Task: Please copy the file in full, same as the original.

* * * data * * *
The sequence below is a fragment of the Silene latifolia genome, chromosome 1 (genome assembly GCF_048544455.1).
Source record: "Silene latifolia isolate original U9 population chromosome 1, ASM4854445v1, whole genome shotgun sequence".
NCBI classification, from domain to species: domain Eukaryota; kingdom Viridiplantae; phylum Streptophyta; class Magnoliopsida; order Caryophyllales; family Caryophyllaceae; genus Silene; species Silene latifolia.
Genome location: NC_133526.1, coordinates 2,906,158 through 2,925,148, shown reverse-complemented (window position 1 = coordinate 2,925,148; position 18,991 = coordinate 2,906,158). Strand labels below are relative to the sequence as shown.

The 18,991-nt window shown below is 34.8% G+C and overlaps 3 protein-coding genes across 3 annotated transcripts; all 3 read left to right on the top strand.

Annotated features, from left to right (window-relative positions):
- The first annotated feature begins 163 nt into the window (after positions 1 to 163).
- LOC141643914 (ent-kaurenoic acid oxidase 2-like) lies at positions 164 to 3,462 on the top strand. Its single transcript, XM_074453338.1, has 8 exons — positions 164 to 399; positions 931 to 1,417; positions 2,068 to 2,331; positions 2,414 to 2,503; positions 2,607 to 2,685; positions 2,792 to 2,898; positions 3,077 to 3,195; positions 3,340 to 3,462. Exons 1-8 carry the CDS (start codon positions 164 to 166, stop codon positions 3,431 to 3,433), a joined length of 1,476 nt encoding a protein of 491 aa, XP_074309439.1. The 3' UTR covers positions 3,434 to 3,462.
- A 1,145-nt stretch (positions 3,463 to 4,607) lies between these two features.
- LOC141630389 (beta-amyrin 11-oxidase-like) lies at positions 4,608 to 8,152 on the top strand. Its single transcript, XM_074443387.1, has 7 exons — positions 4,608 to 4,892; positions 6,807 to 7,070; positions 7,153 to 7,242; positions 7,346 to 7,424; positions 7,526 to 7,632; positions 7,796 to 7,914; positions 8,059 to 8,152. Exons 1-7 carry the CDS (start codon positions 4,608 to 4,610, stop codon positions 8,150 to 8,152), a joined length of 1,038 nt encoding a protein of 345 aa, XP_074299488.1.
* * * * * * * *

The sequence below is a fragment of the Silene latifolia genome, chromosome 1 (genome assembly GCF_048544455.1).
Source record: "Silene latifolia isolate original U9 population chromosome 1, ASM4854445v1, whole genome shotgun sequence".
NCBI classification, from domain to species: domain Eukaryota; kingdom Viridiplantae; phylum Streptophyta; class Magnoliopsida; order Caryophyllales; family Caryophyllaceae; genus Silene; species Silene latifolia.
Genome location: NC_133526.1, coordinates 2,906,158 through 2,925,148, shown reverse-complemented (window position 1 = coordinate 2,925,148; position 18,991 = coordinate 2,906,158). Strand labels below are relative to the sequence as shown.

The 18,991-nt window shown below is 34.8% G+C and overlaps 3 protein-coding genes across 3 annotated transcripts; all 3 read left to right on the top strand.

Annotated features, from left to right (window-relative positions):
- The first annotated feature begins 163 nt into the window (after positions 1 to 163).
- LOC141643914 (ent-kaurenoic acid oxidase 2-like) lies at positions 164 to 3,462 on the top strand. Its single transcript, XM_074453338.1, has 8 exons — positions 164 to 399; positions 931 to 1,417; positions 2,068 to 2,331; positions 2,414 to 2,503; positions 2,607 to 2,685; positions 2,792 to 2,898; positions 3,077 to 3,195; positions 3,340 to 3,462. Exons 1-8 carry the CDS (start codon positions 164 to 166, stop codon positions 3,431 to 3,433), a joined length of 1,476 nt encoding a protein of 491 aa, XP_074309439.1. The 3' UTR covers positions 3,434 to 3,462.
- A 1,145-nt stretch (positions 3,463 to 4,607) lies between these two features.
- LOC141630389 (beta-amyrin 11-oxidase-like) lies at positions 4,608 to 8,152 on the top strand. Its single transcript, XM_074443387.1, has 7 exons — positions 4,608 to 4,892; positions 6,807 to 7,070; positions 7,153 to 7,242; positions 7,346 to 7,424; positions 7,526 to 7,632; positions 7,796 to 7,914; positions 8,059 to 8,152. Exons 1-7 carry the CDS (start codon positions 4,608 to 4,610, stop codon positions 8,150 to 8,152), a joined length of 1,038 nt encoding a protein of 345 aa, XP_074299488.1.